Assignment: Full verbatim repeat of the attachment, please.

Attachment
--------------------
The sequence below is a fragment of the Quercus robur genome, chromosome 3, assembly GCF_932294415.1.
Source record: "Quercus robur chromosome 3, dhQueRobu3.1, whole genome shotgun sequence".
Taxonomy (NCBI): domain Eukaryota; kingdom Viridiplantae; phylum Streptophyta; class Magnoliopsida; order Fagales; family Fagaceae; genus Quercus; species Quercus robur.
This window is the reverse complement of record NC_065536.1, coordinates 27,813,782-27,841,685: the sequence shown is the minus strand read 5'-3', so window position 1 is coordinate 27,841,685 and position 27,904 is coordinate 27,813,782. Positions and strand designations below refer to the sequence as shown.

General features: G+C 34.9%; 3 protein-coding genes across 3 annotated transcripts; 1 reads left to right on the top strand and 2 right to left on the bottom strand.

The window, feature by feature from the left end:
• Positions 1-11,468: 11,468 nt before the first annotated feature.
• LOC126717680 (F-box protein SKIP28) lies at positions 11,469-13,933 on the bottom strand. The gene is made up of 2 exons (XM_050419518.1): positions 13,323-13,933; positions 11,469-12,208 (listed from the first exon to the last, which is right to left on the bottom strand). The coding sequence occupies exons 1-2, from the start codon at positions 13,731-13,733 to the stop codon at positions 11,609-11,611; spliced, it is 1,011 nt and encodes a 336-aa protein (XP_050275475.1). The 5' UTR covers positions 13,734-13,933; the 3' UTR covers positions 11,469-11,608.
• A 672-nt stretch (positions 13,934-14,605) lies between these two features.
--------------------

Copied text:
The sequence below is a fragment of the Quercus robur genome, chromosome 3, assembly GCF_932294415.1.
Source record: "Quercus robur chromosome 3, dhQueRobu3.1, whole genome shotgun sequence".
Taxonomy (NCBI): domain Eukaryota; kingdom Viridiplantae; phylum Streptophyta; class Magnoliopsida; order Fagales; family Fagaceae; genus Quercus; species Quercus robur.
This window is the reverse complement of record NC_065536.1, coordinates 27,813,782-27,841,685: the sequence shown is the minus strand read 5'-3', so window position 1 is coordinate 27,841,685 and position 27,904 is coordinate 27,813,782. Positions and strand designations below refer to the sequence as shown.

General features: G+C 34.9%; 3 protein-coding genes across 3 annotated transcripts; 1 reads left to right on the top strand and 2 right to left on the bottom strand.

The window, feature by feature from the left end:
• Positions 1-11,468: 11,468 nt before the first annotated feature.
• LOC126717680 (F-box protein SKIP28) lies at positions 11,469-13,933 on the bottom strand. The gene is made up of 2 exons (XM_050419518.1): positions 13,323-13,933; positions 11,469-12,208 (listed from the first exon to the last, which is right to left on the bottom strand). The coding sequence occupies exons 1-2, from the start codon at positions 13,731-13,733 to the stop codon at positions 11,609-11,611; spliced, it is 1,011 nt and encodes a 336-aa protein (XP_050275475.1). The 5' UTR covers positions 13,734-13,933; the 3' UTR covers positions 11,469-11,608.
• A 672-nt stretch (positions 13,934-14,605) lies between these two features.